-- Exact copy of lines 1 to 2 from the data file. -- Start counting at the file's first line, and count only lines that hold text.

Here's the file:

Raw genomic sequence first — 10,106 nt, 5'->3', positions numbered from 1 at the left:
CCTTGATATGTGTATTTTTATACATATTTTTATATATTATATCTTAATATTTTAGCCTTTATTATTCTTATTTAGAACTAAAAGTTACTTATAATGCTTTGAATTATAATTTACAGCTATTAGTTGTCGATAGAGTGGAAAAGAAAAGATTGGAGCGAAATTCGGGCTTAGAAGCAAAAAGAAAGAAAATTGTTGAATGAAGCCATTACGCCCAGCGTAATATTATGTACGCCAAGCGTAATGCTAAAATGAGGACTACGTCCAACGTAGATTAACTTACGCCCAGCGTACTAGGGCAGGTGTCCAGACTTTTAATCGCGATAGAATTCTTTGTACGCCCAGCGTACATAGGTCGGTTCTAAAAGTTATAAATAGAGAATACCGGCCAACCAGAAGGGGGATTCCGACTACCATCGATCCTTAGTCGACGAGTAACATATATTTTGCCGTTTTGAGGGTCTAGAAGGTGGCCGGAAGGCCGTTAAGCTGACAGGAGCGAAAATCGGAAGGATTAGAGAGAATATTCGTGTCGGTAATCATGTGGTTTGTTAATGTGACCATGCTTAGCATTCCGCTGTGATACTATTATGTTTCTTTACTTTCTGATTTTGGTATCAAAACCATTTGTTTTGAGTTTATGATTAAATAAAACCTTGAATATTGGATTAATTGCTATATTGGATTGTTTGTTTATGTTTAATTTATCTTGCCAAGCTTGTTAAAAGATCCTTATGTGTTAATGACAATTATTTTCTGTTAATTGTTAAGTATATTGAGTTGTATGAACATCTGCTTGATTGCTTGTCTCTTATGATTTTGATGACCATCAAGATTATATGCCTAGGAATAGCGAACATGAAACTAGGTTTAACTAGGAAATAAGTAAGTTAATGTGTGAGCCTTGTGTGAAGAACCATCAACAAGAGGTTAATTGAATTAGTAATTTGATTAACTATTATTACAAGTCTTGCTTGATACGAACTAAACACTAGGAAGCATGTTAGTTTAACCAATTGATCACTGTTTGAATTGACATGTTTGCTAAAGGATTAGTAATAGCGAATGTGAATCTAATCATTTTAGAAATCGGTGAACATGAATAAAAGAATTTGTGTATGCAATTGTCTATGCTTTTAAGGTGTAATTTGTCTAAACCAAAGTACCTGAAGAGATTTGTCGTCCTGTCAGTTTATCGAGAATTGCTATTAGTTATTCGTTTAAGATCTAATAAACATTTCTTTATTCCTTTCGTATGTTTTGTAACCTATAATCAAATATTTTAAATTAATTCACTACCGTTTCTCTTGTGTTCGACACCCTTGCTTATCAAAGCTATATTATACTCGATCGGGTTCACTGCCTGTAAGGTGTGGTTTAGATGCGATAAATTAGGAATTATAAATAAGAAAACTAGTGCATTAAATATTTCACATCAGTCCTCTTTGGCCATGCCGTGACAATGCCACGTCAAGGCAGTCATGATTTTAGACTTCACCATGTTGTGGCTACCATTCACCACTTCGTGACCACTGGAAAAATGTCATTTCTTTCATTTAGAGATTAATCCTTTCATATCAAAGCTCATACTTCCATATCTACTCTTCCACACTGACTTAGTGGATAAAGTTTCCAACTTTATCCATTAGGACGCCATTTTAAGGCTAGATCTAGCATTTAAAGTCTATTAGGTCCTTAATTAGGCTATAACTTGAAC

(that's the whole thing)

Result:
Raw genomic sequence first — 10,106 nt, 5'->3', positions numbered from 1 at the left:
CCTTGATATGTGTATTTTTATACATATTTTTATATATTATATCTTAATATTTTAGCCTTTATTATTCTTATTTAGAACTAAAAGTTACTTATAATGCTTTGAATTATAATTTACAGCTATTAGTTGTCGATAGAGTGGAAAAGAAAAGATTGGAGCGAAATTCGGGCTTAGAAGCAAAAAGAAAGAAAATTGTTGAATGAAGCCATTACGCCCAGCGTAATATTATGTACGCCAAGCGTAATGCTAAAATGAGGACTACGTCCAACGTAGATTAACTTACGCCCAGCGTACTAGGGCAGGTGTCCAGACTTTTAATCGCGATAGAATTCTTTGTACGCCCAGCGTACATAGGTCGGTTCTAAAAGTTATAAATAGAGAATACCGGCCAACCAGAAGGGGGATTCCGACTACCATCGATCCTTAGTCGACGAGTAACATATATTTTGCCGTTTTGAGGGTCTAGAAGGTGGCCGGAAGGCCGTTAAGCTGACAGGAGCGAAAATCGGAAGGATTAGAGAGAATATTCGTGTCGGTAATCATGTGGTTTGTTAATGTGACCATGCTTAGCATTCCGCTGTGATACTATTATGTTTCTTTACTTTCTGATTTTGGTATCAAAACCATTTGTTTTGAGTTTATGATTAAATAAAACCTTGAATATTGGATTAATTGCTATATTGGATTGTTTGTTTATGTTTAATTTATCTTGCCAAGCTTGTTAAAAGATCCTTATGTGTTAATGACAATTATTTTCTGTTAATTGTTAAGTATATTGAGTTGTATGAACATCTGCTTGATTGCTTGTCTCTTATGATTTTGATGACCATCAAGATTATATGCCTAGGAATAGCGAACATGAAACTAGGTTTAACTAGGAAATAAGTAAGTTAATGTGTGAGCCTTGTGTGAAGAACCATCAACAAGAGGTTAATTGAATTAGTAATTTGATTAACTATTATTACAAGTCTTGCTTGATACGAACTAAACACTAGGAAGCATGTTAGTTTAACCAATTGATCACTGTTTGAATTGACATGTTTGCTAAAGGATTAGTAATAGCGAATGTGAATCTAATCATTTTAGAAATCGGTGAACATGAATAAAAGAATTTGTGTATGCAATTGTCTATGCTTTTAAGGTGTAATTTGTCTAAACCAAAGTACCTGAAGAGATTTGTCGTCCTGTCAGTTTATCGAGAATTGCTATTAGTTATTCGTTTAAGATCTAATAAACATTTCTTTATTCCTTTCGTATGTTTTGTAACCTATAATCAAATATTTTAAATTAATTCACTACCGTTTCTCTTGTGTTCGACACCCTTGCTTATCAAAGCTATATTATACTCGATCGGGTTCACTGCCTGTAAGGTGTGGTTTAGATGCGATAAATTAGGAATTATAAATAAGAAAACTAGTGCATTAAATATTTCACATCAGTCCTCTTTGGCCATGCCGTGACAATGCCACGTCAAGGCAGTCATGATTTTAGACTTCACCATGTTGTGGCTACCATTCACCACTTCGTGACCACTGGAAAAATGTCATTTCTTTCATTTAGAGATTAATCCTTTCATATCAAAGCTCATACTTCCATATCTACTCTTCCACACTGACTTAGTGGATAAAGTTTCCAACTTTATCCATTAGGACGCCATTTTAAGGCTAGATCTAGCATTTAAAGTCTATTAGGTCCTTAATTAGGCTATAACTTGAAC